A View From A Converted Tire Garage
The Battle at Bristol was big, bold and brilliant.
By Desiree Reed-Francois, Deputy AD, Virginia Tech, 9-14-16
"It was amazing,” said Virginia Tech junior tight end Bucky Hodges. In a game that would be one that Bucky and all of the 200 student-athletes could tell their children about, we at Virginia Tech, along with our colleagues at the University of Tennessee, Bristol Motor Speedway and countless others had the privilege to orchestrate the Battle at Bristol, now in the Guinness Book of World Records as the largest game in college football history.
However, when College Athletics Clips Editor Nick Infante contacted me as the football sport administrator about writing an article on our experience, my immediate thought was that there has been a lot written by some of the most prominent writers, I am not sure what I could add. However, Nick was persistent and so as we were debriefing Monday as a staff, I thought about what lessons were learned from this experience that could apply to other neutral site games in the future, and most importantly, how this game contributed to our goals of making memories and developing leaders.
Briefly, the Battle at Bristol was a game nearly 20 years in the making. Bristol Motor Speedway CEO Bruton Smith approached our future College Football Hall of Fame coach Frank Beamer, the late Mr. Jim Weaver, Virginia Tech’s former Director of Athletics and members of the University of Tennessee’s leadership team about creating the largest football game in history. Fast forward to 2013 when scheduling opportunities aligned and current Directors of Athletics Whit Babcock of Virginia Tech and Dave Hart of the University of Tennessee agreed to have their football teams play one another on a converted racetrack infield equidistant between their two campuses and the planning went full speed ahead. Over the course of past three years, teams from Virginia Tech, UT, and Bristol Motor Speedway worked through the operations and logistics of creating an event that 200 student-athletes would participate in, in front of 156,990 orange-and-maroon-clad fans with over six million people watching on ESPN.
Converting a racetrack into a world-class football venue was challenging, not to mention turning a tire garage into a locker room. Based upon this experience, here are our top five lessons learned in the hopes that they might be helpful should you contemplate future neutral site games:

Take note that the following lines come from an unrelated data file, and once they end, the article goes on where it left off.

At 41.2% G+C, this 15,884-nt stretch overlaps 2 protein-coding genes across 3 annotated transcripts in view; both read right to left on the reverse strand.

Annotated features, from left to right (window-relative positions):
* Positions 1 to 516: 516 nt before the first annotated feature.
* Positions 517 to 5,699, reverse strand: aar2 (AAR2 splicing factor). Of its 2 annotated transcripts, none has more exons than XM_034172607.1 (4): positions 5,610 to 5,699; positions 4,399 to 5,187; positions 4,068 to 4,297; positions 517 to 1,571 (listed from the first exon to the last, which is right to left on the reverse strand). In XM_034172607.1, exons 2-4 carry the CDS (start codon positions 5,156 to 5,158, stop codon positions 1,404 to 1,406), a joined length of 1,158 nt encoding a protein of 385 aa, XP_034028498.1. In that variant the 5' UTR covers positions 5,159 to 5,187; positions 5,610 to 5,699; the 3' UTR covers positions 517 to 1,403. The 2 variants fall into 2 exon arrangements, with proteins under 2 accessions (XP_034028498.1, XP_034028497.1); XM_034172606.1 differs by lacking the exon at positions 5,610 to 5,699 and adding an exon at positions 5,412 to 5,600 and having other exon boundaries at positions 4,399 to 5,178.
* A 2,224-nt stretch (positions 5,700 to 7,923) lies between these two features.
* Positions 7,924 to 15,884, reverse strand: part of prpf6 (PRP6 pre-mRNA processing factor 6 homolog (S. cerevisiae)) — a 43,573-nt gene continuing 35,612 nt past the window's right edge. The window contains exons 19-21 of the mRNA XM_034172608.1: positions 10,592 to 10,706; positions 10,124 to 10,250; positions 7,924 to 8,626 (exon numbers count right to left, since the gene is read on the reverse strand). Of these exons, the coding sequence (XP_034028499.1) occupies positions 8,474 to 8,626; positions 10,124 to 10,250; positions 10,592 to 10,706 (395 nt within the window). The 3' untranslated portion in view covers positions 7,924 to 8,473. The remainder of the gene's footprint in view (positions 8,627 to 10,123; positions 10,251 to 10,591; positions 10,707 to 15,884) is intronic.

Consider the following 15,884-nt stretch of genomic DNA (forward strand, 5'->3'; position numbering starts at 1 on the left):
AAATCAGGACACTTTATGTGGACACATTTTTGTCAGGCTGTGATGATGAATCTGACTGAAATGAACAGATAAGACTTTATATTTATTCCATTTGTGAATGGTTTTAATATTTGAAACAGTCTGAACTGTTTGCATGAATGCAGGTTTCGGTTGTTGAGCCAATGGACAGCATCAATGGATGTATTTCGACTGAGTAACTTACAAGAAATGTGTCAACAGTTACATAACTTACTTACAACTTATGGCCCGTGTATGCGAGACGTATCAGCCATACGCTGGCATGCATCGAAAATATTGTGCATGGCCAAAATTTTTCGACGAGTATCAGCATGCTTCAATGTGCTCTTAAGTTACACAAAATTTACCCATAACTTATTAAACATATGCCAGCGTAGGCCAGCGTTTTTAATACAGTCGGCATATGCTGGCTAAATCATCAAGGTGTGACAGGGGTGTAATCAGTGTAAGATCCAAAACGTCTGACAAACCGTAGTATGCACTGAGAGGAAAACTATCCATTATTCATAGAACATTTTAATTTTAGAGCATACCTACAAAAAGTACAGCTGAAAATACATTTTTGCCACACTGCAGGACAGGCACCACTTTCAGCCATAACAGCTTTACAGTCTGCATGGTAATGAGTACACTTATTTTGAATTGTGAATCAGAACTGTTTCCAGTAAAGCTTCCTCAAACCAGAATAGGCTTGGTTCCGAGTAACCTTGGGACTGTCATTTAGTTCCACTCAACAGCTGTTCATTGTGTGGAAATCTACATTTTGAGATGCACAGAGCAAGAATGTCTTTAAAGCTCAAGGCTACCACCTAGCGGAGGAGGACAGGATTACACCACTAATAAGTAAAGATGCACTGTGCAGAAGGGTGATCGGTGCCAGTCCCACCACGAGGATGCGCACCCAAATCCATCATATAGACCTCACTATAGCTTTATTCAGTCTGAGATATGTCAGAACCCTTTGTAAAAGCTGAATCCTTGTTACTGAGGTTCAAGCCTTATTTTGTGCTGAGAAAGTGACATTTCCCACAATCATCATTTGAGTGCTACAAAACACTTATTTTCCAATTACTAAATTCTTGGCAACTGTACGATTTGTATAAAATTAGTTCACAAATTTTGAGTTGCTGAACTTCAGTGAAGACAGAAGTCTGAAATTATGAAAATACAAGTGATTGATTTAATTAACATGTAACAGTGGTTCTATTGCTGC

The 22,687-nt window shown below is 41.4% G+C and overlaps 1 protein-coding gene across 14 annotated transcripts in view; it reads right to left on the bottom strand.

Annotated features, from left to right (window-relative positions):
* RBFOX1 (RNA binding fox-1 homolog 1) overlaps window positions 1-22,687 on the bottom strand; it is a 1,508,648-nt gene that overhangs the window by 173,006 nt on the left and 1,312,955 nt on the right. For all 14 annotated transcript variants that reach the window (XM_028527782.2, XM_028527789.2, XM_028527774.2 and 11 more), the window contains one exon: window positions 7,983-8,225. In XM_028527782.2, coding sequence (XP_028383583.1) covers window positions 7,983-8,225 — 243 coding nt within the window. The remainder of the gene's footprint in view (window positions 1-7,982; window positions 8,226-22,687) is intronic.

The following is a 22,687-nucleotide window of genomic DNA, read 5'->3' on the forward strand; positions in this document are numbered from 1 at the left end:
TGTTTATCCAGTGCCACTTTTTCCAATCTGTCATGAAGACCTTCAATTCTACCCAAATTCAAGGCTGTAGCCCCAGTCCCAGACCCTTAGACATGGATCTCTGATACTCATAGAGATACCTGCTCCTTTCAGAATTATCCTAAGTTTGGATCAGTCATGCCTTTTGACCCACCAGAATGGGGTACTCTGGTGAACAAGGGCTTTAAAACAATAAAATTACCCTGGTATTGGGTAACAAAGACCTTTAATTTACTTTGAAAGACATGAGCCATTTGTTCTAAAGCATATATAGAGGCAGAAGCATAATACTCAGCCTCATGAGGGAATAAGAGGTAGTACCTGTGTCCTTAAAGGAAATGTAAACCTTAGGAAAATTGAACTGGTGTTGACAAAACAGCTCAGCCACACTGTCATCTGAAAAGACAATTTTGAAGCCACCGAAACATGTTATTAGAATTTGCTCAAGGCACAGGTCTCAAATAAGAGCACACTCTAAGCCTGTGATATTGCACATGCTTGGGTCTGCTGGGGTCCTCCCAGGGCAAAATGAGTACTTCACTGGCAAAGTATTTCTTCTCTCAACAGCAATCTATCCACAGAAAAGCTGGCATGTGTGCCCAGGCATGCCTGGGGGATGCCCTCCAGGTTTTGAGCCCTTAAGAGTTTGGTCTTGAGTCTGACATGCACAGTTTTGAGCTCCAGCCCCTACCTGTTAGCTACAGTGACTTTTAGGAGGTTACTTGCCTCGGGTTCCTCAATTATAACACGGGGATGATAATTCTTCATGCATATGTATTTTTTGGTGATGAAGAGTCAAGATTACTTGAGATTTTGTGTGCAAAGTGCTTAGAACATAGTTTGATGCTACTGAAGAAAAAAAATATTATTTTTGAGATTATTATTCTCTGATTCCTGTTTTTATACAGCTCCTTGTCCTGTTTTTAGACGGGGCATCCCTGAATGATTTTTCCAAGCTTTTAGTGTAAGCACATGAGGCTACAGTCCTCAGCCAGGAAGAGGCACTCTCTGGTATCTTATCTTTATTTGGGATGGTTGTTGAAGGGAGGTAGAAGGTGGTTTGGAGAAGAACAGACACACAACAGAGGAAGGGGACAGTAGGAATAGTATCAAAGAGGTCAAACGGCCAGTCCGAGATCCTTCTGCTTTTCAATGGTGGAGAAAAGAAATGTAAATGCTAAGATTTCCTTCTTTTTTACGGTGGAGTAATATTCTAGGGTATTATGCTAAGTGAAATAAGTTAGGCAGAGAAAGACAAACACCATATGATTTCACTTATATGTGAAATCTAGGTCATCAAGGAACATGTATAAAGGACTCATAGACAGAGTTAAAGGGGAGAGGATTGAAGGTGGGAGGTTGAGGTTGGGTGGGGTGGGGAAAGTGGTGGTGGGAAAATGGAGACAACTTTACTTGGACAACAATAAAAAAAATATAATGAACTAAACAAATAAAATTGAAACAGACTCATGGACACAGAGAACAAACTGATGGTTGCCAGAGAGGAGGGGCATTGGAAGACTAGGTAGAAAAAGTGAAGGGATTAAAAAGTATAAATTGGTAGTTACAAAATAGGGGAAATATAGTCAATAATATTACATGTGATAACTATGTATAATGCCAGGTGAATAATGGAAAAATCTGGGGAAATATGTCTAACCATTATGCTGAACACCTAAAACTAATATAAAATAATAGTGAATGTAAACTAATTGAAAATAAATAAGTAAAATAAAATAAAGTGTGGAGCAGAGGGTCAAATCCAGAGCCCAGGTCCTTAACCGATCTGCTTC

The most critical element for a neutral site game is communication among all entities involved – both teams and the venue, but furthermore communication within each program to ensure that departments have everything they need to be successful. Our internal strategic communications team, lead by Pete Moris and our football operations personnel worked very hard to ensure all of our external groups had a clear understanding of what was to occur. Further, our communication with the University of Tennessee, which in the weeks leading up was almost hourly, was critical and this teamwork was one of the highlights of the game. While we may compete on the field, the cooperation and collegiality we experienced was helpful, rewarding and mitigated many potential problems.
From a logistics perspective, neutral site games present an operational reality in that many of the parties involved are not familiar with football. From third-party promoters to hotel partners to police escorts, catering companies, venue colleagues, security personnel and event staff, there are many people involved and it was essential for them to understand the details that are important for any operation to run smoothly, to understand our expectations and provide them knowledge on how to meet those high expectations.
2. Neutral Site Games = Bowl Game Experience
The Battle at Bristol was similar to a bowl game - on steroids. Instead of 10,000 tickets to be sold for a usual bowl game, we had 40,000 tickets; instead of 60,000 people attending, we had a stadium that Neyland Stadium and Lane Stadium combine would hold. However, similar to a bowl game, having a team liaison was important to help follow up on details, translate what was important to us from a football, marketing, public relations, campus, ticketing and donor perspective versus what was critical to the third party. A good liaison, like we had, helps by providing logistical support, working knowledge of the venue, including how to maneuver around the complex, who to call in an emergency, location of various meetings, and helps fill in the gaps.
Additionally, like we do routinely for bowl games, having a series of pre-game operations meetings, both internal to your campus and with all parties involved are important to ensure collective communication. While not exhaustive, decision makers from the following units may be helpful:•Football Operations